I love paper, making works on paper, drawing, and then even becoming very physically involved in the process with the materials. even just using pens and pencils on paper, I like to see the grooves a pen or pencil can make, how it changes the paper.

Unlike the experience of looking at a published book or even writing/making one, making an altered book happens in a chaotic disordered way. You don’t have to start with the cover and go in time order page by page. You can start anywhere and the pages in the middle of the book might get cut up and put in the front of the book or anywhere else. Each time you come back to work on the book, you are in a different state of mind, and, unlike with writing a book, you don’t have to get back into whatever you’re doing. It doesn’t have to make sense. It changes each time you interact with it. At the same time, it evokes soemthing different from making a painting with many layers. Books are loaded with meaning and the concept of time passing. You may go anywhere in the book to work, but you still end up with a product that looks like a book, unless you are altering the book to the point of making sculpture out of it, but to me, that gets out of the realm of the Altered Book. The Altered Book I think of and make and witness the makign of, is still a book at the end, finished or not. There are traces of what it was, like the original book is the parent and the art piece is the child. There may be resemblances and reminders of the parent, but the altered book has become a totally new being, one that has never existed before.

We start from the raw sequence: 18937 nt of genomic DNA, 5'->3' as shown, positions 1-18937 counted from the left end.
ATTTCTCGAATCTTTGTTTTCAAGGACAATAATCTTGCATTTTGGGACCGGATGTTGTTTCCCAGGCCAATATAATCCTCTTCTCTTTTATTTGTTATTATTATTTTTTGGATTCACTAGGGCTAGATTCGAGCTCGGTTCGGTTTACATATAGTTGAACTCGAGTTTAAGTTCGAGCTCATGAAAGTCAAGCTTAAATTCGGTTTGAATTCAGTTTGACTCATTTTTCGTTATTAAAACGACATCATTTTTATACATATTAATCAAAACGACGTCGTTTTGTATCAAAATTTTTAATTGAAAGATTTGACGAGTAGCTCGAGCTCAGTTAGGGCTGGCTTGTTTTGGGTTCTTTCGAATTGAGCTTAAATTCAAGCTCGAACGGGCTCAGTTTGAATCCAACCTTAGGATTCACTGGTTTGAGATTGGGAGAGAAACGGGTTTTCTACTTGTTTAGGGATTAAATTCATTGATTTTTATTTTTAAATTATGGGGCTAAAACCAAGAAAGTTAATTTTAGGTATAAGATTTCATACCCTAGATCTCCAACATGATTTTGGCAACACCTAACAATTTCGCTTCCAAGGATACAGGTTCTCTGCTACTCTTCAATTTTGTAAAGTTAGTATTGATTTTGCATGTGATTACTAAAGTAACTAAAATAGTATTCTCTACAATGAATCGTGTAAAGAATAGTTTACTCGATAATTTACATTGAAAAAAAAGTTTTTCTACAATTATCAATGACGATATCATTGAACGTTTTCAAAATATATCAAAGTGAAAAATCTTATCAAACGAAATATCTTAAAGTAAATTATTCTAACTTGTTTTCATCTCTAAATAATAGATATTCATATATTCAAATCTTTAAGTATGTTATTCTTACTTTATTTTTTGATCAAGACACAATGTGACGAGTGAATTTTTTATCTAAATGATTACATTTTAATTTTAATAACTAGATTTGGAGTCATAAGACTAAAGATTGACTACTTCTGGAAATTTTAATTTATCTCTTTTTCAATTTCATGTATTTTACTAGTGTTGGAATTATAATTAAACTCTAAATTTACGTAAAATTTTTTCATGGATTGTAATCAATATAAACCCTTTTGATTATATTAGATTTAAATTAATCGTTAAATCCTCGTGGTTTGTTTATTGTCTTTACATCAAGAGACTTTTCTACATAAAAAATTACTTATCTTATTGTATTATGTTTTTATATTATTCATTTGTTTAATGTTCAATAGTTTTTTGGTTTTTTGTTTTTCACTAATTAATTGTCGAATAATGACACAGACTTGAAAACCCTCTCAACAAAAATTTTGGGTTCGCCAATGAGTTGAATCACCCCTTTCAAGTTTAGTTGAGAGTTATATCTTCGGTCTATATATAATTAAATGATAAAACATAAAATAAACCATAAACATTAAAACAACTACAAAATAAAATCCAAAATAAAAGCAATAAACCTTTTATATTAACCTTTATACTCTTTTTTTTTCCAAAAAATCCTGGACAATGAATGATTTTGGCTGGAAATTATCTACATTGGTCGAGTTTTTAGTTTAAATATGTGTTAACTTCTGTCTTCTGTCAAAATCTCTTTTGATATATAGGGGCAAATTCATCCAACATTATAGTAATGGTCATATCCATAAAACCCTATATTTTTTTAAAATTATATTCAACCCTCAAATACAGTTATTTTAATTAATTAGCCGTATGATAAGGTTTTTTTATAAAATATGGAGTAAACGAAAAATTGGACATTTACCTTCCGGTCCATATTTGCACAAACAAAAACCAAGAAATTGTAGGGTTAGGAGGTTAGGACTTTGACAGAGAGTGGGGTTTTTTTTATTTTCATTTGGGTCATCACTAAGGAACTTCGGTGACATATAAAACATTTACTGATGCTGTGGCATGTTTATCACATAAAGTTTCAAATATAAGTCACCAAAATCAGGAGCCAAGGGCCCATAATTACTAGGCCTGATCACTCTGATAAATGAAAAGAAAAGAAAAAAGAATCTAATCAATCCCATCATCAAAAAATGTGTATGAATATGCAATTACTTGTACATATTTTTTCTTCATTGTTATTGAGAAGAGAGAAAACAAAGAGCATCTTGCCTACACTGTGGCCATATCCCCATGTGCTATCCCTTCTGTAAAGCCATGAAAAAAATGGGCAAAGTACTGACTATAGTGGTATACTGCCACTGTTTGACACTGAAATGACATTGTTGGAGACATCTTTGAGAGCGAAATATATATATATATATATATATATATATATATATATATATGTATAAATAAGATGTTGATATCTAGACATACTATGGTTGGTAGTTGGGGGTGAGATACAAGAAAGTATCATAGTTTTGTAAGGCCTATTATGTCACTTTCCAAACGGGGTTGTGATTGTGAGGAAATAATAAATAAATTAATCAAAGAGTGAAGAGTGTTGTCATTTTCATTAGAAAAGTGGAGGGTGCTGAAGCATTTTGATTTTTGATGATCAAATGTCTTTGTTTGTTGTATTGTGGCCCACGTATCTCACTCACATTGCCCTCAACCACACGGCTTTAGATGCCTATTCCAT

The idea of the altered book as being a reallly physical process is what I am interested in.  And the process. The process can feel like a fight; very violent and visceral; you get in there at the beginning and attack the book, to subjugate it and get it to really become yours to do what you want with. There has to be that initial struggle, very physical, involving cutting, ripping, tearing, sanding, poking, doing very active things to the very body of the book. Most of the time the spine is very affected by the making of an altered book. You have a choice of letting the book spill open, or cutting open the spine and adding more cardboard to extend it so it can be closed. To do that, you have to cut the book into at least two pieces and add to it. A lot of altered book making in terms of the body of the book and undoing it feels like surgery.